Monday, 1 October 2012

Visas Blues in Phuket

Some cool Graffiti in Phuket town by the French artist NOE TWO.

Living in a foreign land has its moments of frustration, and Thailand is no exception. Mundane tasks like going to the market can turn into epic misadventures for the uninitiated. Daily, I observe foreigners with knitted brows and twisted features gesticulating manically at ticket touts. For some, dealing with a traffic attendant can cause a twitchiness in the left arm that will one day have them curling up in pain like a like a caterpillar on floor. Subtle differences in culture unknowingly result in resentment for unsuspecting travelers and locals alike. Over the last decade or so, I have lived, for extended periods of time, in a number of countries, China being one of them. And in all places conflict ebbs and flows between the local population and bright eyed visitors. However, nowhere suffers from this problem quite so acutely, in my experience, than Phuket. A paradise island it may be, but for the ten million visitors who grace its golden shores annually, certain cultural nuances cause them to act in ways that leave them searching deep inside themselves for answers.

Choosing a place in Phuket that epitomizes the above is not easy due to the fact that there are so many, but, if one feels like having a peep at the darker side of human nature, a place where grown men are reduced to blubbering messes and cultural arrogance meets theatre, then Phuket town’s immigration office is your first port of call.

For those who have not been to Phuket Immigration office, count yourself fortunate. It is a stuffy little box in which six distinct sets of people frequent for visa reasons: leather faces old men with droopy elbow skin, women with leather faces with even droopier elbow skin, gangly Russian women hobbling about in tasteless 10 inch heels, hung over thugs in sportswear stinking of booze and stale cigarettes, stoic faced men in suits staring at Blackberries, and yacht people wearing deck shoes and knee length chino shorts with sun glasses on their head. All are here for to get an extension on their visa and all anxiously avert eye contact. A silent, frantic atmosphere envelops the room and the only sounds that can be heard are conversations in broken English between the officers and the expectant visa hopefuls. All of which are tinged with mistrust and the threat of violence.

“I wanna apply for my marrage visa.”

“You, sign your name!”

“I did already, see?”

“I said, you sign name! You have name?”

“There it is right there!” (points with finger)

“No name. You have name, yeah? You not have name? You come back. You not correct paper.”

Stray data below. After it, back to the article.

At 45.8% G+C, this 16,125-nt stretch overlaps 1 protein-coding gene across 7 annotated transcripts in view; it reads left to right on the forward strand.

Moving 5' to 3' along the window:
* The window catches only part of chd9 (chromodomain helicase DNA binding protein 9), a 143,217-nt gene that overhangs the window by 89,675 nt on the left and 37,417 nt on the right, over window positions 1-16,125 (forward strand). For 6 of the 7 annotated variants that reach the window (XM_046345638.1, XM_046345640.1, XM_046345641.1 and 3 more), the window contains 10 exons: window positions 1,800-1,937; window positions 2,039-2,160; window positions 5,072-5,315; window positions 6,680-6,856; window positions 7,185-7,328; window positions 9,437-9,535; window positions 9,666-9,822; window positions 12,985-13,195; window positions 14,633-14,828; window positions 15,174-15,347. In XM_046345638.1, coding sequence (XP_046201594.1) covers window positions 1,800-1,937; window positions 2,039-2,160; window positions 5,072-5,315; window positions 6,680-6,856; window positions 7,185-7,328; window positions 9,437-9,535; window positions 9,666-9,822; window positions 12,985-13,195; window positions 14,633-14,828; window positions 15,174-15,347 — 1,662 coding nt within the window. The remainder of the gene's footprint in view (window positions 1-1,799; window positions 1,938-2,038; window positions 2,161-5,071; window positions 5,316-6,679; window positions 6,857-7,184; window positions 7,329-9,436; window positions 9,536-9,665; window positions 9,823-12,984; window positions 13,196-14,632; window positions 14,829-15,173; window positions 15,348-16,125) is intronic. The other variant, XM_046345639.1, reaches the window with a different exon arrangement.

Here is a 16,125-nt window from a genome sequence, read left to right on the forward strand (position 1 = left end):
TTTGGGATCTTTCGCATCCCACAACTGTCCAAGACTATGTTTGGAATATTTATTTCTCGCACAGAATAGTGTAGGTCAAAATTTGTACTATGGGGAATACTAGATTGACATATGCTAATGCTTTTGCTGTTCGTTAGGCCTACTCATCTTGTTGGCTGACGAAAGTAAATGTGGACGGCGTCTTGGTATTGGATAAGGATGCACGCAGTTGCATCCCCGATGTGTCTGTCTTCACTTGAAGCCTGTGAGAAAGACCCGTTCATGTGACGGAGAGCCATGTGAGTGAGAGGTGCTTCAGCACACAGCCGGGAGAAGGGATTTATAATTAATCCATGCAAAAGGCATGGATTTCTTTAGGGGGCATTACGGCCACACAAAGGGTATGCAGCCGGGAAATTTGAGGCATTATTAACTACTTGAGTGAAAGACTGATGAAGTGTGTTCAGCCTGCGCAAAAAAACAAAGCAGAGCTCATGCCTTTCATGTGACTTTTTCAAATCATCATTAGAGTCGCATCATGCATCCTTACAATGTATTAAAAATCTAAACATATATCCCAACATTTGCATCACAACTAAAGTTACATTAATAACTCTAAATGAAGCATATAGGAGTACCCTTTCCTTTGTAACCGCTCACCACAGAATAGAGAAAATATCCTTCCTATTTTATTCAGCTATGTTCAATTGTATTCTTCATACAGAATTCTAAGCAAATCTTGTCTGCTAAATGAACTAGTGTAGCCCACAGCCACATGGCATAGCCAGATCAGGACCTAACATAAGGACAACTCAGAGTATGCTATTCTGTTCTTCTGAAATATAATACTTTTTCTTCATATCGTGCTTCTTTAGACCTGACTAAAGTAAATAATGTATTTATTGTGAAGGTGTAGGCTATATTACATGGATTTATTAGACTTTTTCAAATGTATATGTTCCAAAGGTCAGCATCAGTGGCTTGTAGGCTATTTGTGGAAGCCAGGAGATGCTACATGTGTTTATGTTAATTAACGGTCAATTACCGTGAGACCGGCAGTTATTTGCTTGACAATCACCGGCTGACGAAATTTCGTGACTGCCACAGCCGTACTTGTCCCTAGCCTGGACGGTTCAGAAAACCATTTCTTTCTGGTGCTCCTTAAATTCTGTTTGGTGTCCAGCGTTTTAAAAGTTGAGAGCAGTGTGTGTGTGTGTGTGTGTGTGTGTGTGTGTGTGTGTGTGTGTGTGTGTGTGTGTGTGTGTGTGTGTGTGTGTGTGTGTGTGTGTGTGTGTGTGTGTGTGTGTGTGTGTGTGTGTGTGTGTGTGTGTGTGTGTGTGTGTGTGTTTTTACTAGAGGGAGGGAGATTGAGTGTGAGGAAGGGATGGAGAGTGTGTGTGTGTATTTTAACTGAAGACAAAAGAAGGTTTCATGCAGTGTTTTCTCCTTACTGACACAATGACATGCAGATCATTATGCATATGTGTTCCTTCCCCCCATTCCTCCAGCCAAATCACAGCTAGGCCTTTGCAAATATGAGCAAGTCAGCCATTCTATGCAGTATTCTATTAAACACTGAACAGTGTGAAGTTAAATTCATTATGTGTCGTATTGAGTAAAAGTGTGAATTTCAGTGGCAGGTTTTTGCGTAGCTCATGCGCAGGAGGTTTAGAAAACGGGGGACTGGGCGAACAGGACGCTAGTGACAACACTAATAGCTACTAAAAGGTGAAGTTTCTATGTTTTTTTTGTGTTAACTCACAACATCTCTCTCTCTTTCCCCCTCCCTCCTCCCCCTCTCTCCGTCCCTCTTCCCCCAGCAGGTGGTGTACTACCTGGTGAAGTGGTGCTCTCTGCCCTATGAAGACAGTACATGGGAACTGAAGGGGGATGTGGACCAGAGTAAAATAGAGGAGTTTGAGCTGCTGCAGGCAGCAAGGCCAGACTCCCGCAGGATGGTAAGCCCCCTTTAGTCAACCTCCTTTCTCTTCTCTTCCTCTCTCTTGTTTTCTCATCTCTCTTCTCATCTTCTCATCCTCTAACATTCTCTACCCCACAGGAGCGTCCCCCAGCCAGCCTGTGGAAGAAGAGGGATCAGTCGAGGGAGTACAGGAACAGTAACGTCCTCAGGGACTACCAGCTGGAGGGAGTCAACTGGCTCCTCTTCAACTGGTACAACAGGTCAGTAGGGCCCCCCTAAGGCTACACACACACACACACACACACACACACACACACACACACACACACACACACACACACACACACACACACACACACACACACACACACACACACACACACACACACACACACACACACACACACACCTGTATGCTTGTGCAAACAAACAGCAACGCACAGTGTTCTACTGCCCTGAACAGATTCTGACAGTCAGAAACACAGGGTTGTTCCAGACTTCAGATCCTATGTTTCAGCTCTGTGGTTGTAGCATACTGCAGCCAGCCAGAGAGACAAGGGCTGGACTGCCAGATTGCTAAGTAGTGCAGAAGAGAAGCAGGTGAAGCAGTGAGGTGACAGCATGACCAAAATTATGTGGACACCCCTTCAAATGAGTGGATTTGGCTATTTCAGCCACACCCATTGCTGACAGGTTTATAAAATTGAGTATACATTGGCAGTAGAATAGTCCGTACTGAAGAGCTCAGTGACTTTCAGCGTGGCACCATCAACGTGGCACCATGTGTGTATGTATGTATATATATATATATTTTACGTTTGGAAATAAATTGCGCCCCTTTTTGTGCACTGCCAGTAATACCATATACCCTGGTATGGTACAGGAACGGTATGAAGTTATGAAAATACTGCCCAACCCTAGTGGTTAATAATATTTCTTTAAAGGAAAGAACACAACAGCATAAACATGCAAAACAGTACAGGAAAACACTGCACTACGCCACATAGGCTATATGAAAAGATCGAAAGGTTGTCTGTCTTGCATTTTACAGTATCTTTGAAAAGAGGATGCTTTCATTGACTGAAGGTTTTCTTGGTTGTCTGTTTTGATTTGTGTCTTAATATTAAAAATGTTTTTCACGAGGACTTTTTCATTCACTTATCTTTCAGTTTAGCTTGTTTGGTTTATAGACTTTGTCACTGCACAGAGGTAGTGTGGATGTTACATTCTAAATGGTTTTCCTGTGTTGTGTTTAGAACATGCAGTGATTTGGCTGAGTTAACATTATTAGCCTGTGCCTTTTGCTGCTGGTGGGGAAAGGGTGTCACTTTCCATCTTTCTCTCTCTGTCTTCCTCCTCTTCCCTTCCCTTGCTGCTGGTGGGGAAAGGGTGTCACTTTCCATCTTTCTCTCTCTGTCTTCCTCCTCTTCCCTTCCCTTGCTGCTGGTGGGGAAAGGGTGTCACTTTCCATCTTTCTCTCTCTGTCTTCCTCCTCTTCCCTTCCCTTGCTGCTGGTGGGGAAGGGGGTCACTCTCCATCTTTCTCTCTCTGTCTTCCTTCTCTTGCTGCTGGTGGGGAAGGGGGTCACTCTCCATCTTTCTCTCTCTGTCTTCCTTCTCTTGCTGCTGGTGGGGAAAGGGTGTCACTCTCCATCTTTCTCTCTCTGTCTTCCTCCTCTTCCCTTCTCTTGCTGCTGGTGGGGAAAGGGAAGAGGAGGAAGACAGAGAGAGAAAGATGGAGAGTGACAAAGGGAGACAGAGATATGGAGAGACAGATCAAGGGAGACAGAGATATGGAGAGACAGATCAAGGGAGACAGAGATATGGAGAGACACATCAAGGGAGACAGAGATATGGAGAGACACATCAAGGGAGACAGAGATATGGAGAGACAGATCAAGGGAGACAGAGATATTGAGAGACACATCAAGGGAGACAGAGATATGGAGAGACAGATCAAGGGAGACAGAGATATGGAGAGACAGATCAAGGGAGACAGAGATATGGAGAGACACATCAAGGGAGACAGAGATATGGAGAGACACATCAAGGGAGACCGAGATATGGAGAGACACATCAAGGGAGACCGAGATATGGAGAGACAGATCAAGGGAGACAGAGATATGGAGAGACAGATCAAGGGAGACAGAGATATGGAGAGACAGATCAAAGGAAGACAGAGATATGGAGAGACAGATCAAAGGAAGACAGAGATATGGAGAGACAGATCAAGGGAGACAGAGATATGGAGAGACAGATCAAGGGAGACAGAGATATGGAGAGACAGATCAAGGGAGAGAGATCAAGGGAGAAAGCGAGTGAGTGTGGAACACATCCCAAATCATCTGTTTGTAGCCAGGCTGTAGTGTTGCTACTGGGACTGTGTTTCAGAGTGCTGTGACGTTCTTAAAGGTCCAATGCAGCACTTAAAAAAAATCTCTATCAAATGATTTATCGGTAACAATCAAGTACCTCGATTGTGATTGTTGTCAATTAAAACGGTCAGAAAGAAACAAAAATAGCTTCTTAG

“Look, I was here last week and he (points condescendingly at another officer) told me which documents to bring. And here they are.” (sarcastically drops papers onto the desk; mouth opens to reveal tobacco stained teeth; right eye twitches in rhythmic spasms.)

“You go get son birth certificate.”

“Why do I need that for a marriage visa? I have done this for 10 years and never before have I needed that, and what’s more, HE said I didn’t need it. (points again at the other officer who shuffles uncomfortably in his chair.)

“You go.”

“What do I need to bring!” (teeth clench and spittle forms and the corner of the mouth; eyes red and protruding.)

In situations like this the officer is in full control. The visa applicant is wholly dependent on him and the man in uniform plays this game in full knowledge of his powerful position. It can be painful to watch. Two diametrically opposed cultures are at logger heads and at pains to meet half way, but the reality is that there can only be one victor; therefore, the applicant inevitably leaves either happy or embittered, and the officer doesn't care. Why would he? He’s only doing his job after all.

After experiencing many encounters like the above I am not really surprised that the officers act in this way. Every day they come face to face with angry foreigners who are frustrated by the often nonsensical mountain of bureaucracy that they have to climb. Consequently, both parties are frustrated and short tempered and fireworks are inevitable. For me, though, I refuse to let this formality get the better of me. I smile and am always well prepared. Nothing can fluster me while I am in the chair. I wear blinkers, blocking out the silliness around me, focused on my goal. This goal was achieved again last week when I was granted another one year visa. As I walked out the office and the midday sun caused me to squint, I smiled warmly at a pensioner and his twenty five year old wife, safe in the knowledge that it would be ninety full days until I had to set foot in the place again.

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